George and the Dragon (TV)
Where the Bullets Fly
Big Job, The
Three Hats for Lisa
Beauty Jungle, The
Taxi! (TV)
Weekend with Lulu, A
What a Carve Up!
Double Bunk
Pure Hell of St. Trinian's, The
Raising the Wind
What a Whopper!
Citizen James (TV)
And the Same To You
Next to No Time
Watch Your Stern
Thirty-Nine Steps, The
Desert Mice
Idle on Parade
Make Mine a Million
Tommy the Toreador
Upstairs and Downstairs
Silent Enemy, The
Man Inside, The
Another Time, Another Place
I Was Monty's Double
Sheriff of Fractured Jaw, The
Too Many Crooks
Hell Drivers
King in New York, A
Pickup Alley
Quatermass II
Campbell's Kingdom
Smallest Show on Earth, The
Story of Esther Costello, The
Hancock's Half Hour (TV)
Dry Rot
Extra Day, The
Iron Petticoat, The
Ramsbottom Rides Again
Kid for Two Farthings, A
Glass Cage, The

It's a Great Day
Joe MacBeth
John and Julie
Out of the Clouds
Yank in Ermine, A
Aunt Clara
Belles of St. Trinian's, The
Father Brown
Crest of the Wave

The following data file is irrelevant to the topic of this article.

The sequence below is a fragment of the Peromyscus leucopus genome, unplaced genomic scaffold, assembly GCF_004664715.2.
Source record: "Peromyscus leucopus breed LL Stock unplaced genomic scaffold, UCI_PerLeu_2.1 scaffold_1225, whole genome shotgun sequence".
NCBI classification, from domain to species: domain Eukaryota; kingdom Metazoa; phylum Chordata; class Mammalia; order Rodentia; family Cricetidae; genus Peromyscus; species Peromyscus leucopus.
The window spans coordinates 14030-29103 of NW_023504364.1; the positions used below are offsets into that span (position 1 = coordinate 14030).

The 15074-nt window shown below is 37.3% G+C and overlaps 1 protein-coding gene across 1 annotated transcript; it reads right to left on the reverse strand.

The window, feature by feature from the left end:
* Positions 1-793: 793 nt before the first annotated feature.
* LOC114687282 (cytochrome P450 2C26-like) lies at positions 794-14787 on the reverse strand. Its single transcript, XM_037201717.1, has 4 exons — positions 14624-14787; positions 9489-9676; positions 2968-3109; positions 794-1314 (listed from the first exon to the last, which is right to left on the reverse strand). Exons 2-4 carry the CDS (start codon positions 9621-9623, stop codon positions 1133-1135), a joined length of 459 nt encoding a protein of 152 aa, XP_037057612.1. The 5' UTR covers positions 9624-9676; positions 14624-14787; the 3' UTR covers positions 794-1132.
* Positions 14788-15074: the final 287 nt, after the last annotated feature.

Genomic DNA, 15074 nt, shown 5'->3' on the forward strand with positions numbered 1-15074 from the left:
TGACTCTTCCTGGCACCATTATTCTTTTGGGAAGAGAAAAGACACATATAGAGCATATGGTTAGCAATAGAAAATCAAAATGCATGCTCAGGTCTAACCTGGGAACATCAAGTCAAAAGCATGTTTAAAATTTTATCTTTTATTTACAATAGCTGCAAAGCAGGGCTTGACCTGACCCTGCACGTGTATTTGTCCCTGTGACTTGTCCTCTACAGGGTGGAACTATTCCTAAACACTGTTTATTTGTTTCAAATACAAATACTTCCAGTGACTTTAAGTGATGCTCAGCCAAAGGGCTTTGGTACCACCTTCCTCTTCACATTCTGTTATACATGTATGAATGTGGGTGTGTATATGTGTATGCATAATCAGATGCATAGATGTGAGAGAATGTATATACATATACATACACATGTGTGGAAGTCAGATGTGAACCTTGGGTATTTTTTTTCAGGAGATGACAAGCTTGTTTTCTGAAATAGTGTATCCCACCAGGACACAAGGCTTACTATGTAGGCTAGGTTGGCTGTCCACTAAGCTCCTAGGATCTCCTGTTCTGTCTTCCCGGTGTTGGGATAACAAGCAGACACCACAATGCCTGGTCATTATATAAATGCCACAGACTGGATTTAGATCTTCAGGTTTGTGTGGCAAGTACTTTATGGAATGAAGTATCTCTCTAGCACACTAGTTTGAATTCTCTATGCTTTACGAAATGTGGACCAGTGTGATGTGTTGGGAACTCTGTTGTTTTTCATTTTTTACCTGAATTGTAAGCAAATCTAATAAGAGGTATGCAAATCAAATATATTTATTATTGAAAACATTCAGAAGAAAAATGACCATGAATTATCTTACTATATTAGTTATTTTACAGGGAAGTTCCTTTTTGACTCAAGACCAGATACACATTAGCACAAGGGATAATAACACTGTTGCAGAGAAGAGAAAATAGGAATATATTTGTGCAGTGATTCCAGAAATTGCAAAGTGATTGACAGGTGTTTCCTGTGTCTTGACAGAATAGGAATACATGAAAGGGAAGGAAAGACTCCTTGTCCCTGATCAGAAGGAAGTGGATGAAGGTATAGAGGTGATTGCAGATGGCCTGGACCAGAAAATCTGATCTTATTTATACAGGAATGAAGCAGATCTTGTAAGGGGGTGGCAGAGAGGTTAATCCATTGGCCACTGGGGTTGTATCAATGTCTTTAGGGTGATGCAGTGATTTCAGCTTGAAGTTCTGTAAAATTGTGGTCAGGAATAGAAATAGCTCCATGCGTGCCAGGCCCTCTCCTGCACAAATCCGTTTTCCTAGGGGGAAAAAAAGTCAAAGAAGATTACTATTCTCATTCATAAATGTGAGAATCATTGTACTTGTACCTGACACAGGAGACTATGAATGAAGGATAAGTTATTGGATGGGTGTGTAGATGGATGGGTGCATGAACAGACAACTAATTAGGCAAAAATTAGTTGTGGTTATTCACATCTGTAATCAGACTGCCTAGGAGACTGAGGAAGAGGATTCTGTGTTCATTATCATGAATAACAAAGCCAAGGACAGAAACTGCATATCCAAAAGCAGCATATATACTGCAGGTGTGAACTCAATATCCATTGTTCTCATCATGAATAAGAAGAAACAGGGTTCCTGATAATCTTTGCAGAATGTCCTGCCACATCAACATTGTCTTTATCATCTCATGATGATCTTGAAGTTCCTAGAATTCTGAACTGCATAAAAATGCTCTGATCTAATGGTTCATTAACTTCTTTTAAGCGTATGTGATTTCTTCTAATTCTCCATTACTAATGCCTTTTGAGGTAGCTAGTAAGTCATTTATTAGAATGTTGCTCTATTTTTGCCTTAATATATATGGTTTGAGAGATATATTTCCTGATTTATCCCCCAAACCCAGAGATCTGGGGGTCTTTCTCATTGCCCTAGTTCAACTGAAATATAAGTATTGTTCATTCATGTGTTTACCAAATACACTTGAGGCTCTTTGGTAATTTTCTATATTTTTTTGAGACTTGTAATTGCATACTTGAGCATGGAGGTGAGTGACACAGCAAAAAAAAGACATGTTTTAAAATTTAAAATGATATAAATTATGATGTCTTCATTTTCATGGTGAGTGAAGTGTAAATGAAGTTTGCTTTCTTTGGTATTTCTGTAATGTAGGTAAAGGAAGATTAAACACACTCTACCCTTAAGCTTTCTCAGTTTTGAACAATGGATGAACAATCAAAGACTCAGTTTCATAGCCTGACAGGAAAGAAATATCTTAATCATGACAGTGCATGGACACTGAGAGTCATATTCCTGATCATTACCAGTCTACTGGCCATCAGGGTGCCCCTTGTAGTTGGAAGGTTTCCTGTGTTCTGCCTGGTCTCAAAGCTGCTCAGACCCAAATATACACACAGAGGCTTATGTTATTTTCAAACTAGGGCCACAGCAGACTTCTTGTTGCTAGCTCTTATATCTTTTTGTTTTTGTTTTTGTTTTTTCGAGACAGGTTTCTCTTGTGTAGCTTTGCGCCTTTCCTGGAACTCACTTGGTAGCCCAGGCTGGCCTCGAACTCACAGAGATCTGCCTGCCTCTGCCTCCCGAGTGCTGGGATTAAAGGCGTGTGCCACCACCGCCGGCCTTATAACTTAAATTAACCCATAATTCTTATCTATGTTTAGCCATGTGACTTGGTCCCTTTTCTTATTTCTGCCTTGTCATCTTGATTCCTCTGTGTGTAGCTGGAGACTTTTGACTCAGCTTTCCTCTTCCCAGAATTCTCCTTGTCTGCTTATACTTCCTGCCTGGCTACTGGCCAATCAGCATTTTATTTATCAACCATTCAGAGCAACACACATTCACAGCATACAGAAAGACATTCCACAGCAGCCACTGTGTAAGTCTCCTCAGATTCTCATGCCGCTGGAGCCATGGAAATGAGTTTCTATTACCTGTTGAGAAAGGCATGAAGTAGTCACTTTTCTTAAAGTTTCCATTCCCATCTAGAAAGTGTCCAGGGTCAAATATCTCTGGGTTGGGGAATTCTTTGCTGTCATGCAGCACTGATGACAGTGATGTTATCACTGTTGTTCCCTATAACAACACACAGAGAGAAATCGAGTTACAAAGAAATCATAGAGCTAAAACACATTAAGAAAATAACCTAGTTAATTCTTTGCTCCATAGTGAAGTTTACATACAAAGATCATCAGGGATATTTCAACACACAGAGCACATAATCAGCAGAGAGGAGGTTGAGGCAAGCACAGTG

Crowded Day, The
For Better, for Worse
House Across the Lake, The
Orders Are Orders
Rainbow Jacket, The
Will Any Gentleman?
Escape by Night
Flanagan Boy, The
Square Ring, The
Tall Headlines, The
Titfield Thunderbolt, The
Weak and the Wicked, The
Yellow Balloon, The
Cosh Boy
Emergency Call
Father's Doing Fine
Gift Horse, The
I Believe in You
Is Your Honeymoon Really Necessary?
Miss Robin Hood
Time Gentlemen Please!
Venetian Bird
Lady Godiva Rides Again
Galloping Major, The
Lavender Hill Mob, The
Magic Box, The
Talk of a Million
Lady Craved Excitement, The
Last Holiday
Small Back Room, The
Give Us This Day
Man in Black, The
Paper Orchid
It Always Rains on Sunday
Night Beat
Once a Jolly Swagman
Black Memory